The crash in credit markets this week was tantamount to the 2008 financial crisis. Spreads widened at unprecedented velocity, in extreme trading volumes. US and EU HY indices were down about -7%, with record outflows. Credit markets were resilient until this week. However, the unexpected oil price war and the accelerating virus expansion in Europe and the US helped credit markets catch up with the rest of the market. The corporate sector is facing a twin supply and demand shock for an unknown period. While US companies’ inventories would give them about 1 to 2 months before disruptions appear, their liquidity situation is more vulnerable after years of releverage and covenant easing. Unsurprisingly, the negative contribution to credit performance from the energy sector, which makes up about 10% of HY indices, was severe.
Market liquidity dried up, as demonstrated by surging bid-ask spreads, extreme credit implied volatility, and falling primary dealer corporate bond balances, reflecting growing concerns about broader financial stability.
Following monetary announcements of rate cuts, asset purchases, and short-term liquidity measures on the one hand and more serious fiscal expansions on the other, markets staged a tentative rebound on Friday. In particular, measures of liquidity stress improved. Credit valuations, now more consistent with a recession, look more attractive if a systemic liquidity squeeze is avoided. However, sentiment remains highly fragile with no signs of virus containment in the West, risk of virus re-acceleration in China, limited clarity on the economic impact from mobility restrictions, and uncertainty about the seasonal nature of the virus.
Over this memorable week, our L/S Credit peer group was down only -1.7% as of March 12. Managers have long held a defensive positioning. After cutting exposure to issuers sensitive to Chinese supply chain disruptions in February, managers further cut positions exposed to weakening tourism, leisure, discretionary retail, or issuers sensitive to South Korea and Italy. Managers adequately used the window in credit markets to reduce exposures when other markets nose-dived. This week, managers reported losses in Italian, energy and some EM issues.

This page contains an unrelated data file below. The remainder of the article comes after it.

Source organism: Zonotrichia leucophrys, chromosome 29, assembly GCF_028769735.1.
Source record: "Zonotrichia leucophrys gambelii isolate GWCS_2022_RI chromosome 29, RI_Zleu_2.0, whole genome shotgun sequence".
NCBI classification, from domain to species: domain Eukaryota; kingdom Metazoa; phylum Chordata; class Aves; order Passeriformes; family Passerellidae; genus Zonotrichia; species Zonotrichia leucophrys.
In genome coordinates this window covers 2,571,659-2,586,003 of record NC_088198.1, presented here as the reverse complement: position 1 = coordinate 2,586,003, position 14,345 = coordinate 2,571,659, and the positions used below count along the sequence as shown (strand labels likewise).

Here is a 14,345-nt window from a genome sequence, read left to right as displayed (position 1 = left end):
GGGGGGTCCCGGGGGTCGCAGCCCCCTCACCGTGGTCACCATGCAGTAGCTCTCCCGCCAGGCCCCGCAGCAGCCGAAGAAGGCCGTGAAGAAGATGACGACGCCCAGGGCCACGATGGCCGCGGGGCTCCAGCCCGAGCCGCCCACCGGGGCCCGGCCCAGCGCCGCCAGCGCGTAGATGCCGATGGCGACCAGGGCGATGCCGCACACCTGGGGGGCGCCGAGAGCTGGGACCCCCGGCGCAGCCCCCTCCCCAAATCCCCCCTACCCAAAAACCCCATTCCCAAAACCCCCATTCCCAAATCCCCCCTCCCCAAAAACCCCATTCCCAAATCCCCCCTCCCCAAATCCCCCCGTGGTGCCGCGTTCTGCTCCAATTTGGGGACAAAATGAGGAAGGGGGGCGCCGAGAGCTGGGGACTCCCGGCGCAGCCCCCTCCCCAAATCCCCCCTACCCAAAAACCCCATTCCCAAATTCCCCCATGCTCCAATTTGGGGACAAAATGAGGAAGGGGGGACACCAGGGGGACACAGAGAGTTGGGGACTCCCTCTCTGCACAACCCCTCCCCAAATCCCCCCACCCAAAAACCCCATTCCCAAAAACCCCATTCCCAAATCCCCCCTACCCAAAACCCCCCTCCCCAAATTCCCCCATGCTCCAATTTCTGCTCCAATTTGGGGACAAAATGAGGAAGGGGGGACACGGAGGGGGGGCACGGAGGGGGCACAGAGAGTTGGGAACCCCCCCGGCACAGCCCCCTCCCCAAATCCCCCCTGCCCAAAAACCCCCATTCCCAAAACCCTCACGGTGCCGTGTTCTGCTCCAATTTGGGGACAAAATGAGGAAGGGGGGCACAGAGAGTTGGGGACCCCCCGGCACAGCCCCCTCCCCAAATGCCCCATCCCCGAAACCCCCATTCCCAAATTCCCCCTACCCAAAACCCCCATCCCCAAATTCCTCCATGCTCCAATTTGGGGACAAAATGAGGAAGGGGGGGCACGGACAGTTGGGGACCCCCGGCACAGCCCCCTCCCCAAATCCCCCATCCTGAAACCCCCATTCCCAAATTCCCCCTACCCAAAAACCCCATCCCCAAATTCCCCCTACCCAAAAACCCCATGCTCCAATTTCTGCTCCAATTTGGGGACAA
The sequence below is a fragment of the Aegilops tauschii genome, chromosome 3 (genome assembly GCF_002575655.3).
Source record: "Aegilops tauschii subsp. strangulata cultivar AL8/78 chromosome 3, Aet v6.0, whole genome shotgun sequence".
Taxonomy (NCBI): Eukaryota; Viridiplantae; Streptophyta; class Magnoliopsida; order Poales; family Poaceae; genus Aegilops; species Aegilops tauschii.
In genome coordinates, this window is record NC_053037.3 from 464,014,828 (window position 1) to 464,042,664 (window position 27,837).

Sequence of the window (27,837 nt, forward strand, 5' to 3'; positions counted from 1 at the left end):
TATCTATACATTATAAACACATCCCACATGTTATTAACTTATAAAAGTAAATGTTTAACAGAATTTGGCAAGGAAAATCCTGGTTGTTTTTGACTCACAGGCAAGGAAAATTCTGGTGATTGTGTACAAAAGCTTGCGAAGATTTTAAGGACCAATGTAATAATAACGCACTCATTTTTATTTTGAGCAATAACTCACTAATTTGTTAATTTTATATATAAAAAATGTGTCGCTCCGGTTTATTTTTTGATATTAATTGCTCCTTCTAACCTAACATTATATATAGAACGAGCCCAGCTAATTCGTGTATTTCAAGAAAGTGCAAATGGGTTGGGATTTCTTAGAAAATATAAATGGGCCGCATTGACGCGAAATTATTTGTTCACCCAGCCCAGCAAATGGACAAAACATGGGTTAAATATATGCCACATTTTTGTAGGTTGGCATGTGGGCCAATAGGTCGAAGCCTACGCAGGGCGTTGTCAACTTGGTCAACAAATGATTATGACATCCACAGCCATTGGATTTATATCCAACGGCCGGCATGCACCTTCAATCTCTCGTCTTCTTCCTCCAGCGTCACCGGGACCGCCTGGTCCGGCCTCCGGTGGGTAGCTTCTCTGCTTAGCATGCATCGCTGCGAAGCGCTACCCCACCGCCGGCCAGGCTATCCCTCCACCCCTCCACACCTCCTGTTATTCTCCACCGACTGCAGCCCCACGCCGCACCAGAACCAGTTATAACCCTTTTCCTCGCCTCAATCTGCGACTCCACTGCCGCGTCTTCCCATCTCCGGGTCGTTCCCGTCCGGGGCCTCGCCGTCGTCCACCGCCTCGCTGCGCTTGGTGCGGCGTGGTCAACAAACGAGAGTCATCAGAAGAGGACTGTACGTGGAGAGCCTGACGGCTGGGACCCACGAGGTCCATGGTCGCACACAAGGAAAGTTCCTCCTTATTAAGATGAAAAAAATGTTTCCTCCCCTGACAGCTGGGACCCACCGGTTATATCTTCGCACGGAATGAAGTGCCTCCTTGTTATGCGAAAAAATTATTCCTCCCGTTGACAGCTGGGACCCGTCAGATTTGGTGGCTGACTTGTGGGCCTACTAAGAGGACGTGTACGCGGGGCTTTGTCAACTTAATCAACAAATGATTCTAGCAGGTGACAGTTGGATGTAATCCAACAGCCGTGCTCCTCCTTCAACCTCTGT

While managers see a strong pipeline of opportunities, the majority expect that the bottoming process will not be over in a night. Pressure remains on leveraged companies, with the news flow from downgrades and defaults expected to remain adverse. They are waiting for stabilization in flows, concerned that downgrades (in the energy sector especially) could inflate the HY supply, potentially triggering further selling. They are also closely monitoring the bank credit segment, a key marker for liquidity.
Managers are rebuilding long exposure to more liquid indices and/or shorts on CDS indices. Their underperformance relative to cash bonds suggests they could lead the recovery. They hold limited shorts on single bonds and steer clear of energy issues, two areas vulnerable to a short-squeeze. Meanwhile, they maintain a high level of cash and favor defensive issues vs. cyclical. Managers are spotting deep dislocations and oversold issues, with high alpha potential amid extreme credit dispersion. However, most managers are focusing on getting the market timing right. They are not yet redeploying thematic and fundamental approaches to buying opportunities; credit issues remain highly correlated with limited room for pure bottom-up alpha.